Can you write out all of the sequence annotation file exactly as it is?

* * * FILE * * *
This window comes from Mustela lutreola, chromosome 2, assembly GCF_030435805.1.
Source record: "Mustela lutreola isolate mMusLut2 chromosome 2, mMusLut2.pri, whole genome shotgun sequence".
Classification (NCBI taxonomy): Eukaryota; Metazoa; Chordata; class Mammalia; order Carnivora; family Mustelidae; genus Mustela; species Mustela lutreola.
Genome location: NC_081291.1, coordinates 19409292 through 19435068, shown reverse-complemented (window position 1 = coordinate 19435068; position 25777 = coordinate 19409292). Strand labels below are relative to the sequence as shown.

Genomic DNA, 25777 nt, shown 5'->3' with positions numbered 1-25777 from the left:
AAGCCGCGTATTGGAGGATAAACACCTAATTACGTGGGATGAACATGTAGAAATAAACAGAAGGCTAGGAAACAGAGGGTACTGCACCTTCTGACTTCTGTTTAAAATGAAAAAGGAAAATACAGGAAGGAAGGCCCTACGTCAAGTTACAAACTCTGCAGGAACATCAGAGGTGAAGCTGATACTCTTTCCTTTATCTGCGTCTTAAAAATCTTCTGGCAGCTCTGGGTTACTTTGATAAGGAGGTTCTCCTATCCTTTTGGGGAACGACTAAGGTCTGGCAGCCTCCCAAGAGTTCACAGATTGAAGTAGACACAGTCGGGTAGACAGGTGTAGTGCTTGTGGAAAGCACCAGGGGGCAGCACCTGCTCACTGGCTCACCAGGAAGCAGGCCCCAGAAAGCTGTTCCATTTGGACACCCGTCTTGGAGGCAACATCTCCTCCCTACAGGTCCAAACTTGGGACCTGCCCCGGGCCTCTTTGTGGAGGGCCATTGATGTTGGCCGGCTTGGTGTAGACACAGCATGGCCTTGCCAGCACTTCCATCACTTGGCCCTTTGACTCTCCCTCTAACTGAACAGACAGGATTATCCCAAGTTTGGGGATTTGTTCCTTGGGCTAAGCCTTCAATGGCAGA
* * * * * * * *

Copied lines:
This window comes from Mustela lutreola, chromosome 2, assembly GCF_030435805.1.
Source record: "Mustela lutreola isolate mMusLut2 chromosome 2, mMusLut2.pri, whole genome shotgun sequence".
Classification (NCBI taxonomy): Eukaryota; Metazoa; Chordata; class Mammalia; order Carnivora; family Mustelidae; genus Mustela; species Mustela lutreola.
Genome location: NC_081291.1, coordinates 19409292 through 19435068, shown reverse-complemented (window position 1 = coordinate 19435068; position 25777 = coordinate 19409292). Strand labels below are relative to the sequence as shown.

Genomic DNA, 25777 nt, shown 5'->3' with positions numbered 1-25777 from the left:
AAGCCGCGTATTGGAGGATAAACACCTAATTACGTGGGATGAACATGTAGAAATAAACAGAAGGCTAGGAAACAGAGGGTACTGCACCTTCTGACTTCTGTTTAAAATGAAAAAGGAAAATACAGGAAGGAAGGCCCTACGTCAAGTTACAAACTCTGCAGGAACATCAGAGGTGAAGCTGATACTCTTTCCTTTATCTGCGTCTTAAAAATCTTCTGGCAGCTCTGGGTTACTTTGATAAGGAGGTTCTCCTATCCTTTTGGGGAACGACTAAGGTCTGGCAGCCTCCCAAGAGTTCACAGATTGAAGTAGACACAGTCGGGTAGACAGGTGTAGTGCTTGTGGAAAGCACCAGGGGGCAGCACCTGCTCACTGGCTCACCAGGAAGCAGGCCCCAGAAAGCTGTTCCATTTGGACACCCGTCTTGGAGGCAACATCTCCTCCCTACAGGTCCAAACTTGGGACCTGCCCCGGGCCTCTTTGTGGAGGGCCATTGATGTTGGCCGGCTTGGTGTAGACACAGCATGGCCTTGCCAGCACTTCCATCACTTGGCCCTTTGACTCTCCCTCTAACTGAACAGACAGGATTATCCCAAGTTTGGGGATTTGTTCCTTGGGCTAAGCCTTCAATGGCAGA